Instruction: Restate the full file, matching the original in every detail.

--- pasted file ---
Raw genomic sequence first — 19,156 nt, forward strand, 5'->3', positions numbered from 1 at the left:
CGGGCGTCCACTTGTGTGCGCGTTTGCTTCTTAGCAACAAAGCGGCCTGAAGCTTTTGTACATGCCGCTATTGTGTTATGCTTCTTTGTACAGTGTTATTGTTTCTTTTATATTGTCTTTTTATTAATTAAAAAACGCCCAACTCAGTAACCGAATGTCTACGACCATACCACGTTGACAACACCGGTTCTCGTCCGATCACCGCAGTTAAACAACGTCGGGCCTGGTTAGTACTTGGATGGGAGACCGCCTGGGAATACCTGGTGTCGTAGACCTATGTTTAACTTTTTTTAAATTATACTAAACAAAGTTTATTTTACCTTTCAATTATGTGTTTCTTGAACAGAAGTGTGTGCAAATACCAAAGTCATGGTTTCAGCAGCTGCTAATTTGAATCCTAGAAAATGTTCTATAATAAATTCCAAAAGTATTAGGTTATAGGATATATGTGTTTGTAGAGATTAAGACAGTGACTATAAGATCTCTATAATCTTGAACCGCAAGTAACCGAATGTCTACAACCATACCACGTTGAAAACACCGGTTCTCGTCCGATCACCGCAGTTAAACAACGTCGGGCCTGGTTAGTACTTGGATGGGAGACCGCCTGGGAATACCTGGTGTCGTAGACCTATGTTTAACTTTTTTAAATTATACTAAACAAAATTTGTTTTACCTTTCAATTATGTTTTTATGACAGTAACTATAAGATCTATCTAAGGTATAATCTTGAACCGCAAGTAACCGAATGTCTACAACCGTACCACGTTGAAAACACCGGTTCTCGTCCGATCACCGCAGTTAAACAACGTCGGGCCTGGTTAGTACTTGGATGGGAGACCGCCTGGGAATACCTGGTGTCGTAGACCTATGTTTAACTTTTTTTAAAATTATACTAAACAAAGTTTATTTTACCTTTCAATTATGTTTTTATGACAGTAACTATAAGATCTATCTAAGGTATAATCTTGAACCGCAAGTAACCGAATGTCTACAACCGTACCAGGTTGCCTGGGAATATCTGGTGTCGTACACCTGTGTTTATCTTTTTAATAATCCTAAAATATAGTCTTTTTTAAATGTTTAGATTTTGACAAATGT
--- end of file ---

Raw genomic sequence first — 19,156 nt, forward strand, 5'->3', positions numbered from 1 at the left:
CGGGCGTCCACTTGTGTGCGCGTTTGCTTCTTAGCAACAAAGCGGCCTGAAGCTTTTGTACATGCCGCTATTGTGTTATGCTTCTTTGTACAGTGTTATTGTTTCTTTTATATTGTCTTTTTATTAATTAAAAAACGCCCAACTCAGTAACCGAATGTCTACGACCATACCACGTTGACAACACCGGTTCTCGTCCGATCACCGCAGTTAAACAACGTCGGGCCTGGTTAGTACTTGGATGGGAGACCGCCTGGGAATACCTGGTGTCGTAGACCTATGTTTAACTTTTTTTAAATTATACTAAACAAAGTTTATTTTACCTTTCAATTATGTGTTTCTTGAACAGAAGTGTGTGCAAATACCAAAGTCATGGTTTCAGCAGCTGCTAATTTGAATCCTAGAAAATGTTCTATAATAAATTCCAAAAGTATTAGGTTATAGGATATATGTGTTTGTAGAGATTAAGACAGTGACTATAAGATCTCTATAATCTTGAACCGCAAGTAACCGAATGTCTACAACCATACCACGTTGAAAACACCGGTTCTCGTCCGATCACCGCAGTTAAACAACGTCGGGCCTGGTTAGTACTTGGATGGGAGACCGCCTGGGAATACCTGGTGTCGTAGACCTATGTTTAACTTTTTTAAATTATACTAAACAAAATTTGTTTTACCTTTCAATTATGTTTTTATGACAGTAACTATAAGATCTATCTAAGGTATAATCTTGAACCGCAAGTAACCGAATGTCTACAACCGTACCACGTTGAAAACACCGGTTCTCGTCCGATCACCGCAGTTAAACAACGTCGGGCCTGGTTAGTACTTGGATGGGAGACCGCCTGGGAATACCTGGTGTCGTAGACCTATGTTTAACTTTTTTTAAAATTATACTAAACAAAGTTTATTTTACCTTTCAATTATGTTTTTATGACAGTAACTATAAGATCTATCTAAGGTATAATCTTGAACCGCAAGTAACCGAATGTCTACAACCGTACCAGGTTGCCTGGGAATATCTGGTGTCGTACACCTGTGTTTATCTTTTTAATAATCCTAAAATATAGTCTTTTTTAAATGTTTAGATTTTGACAAATGT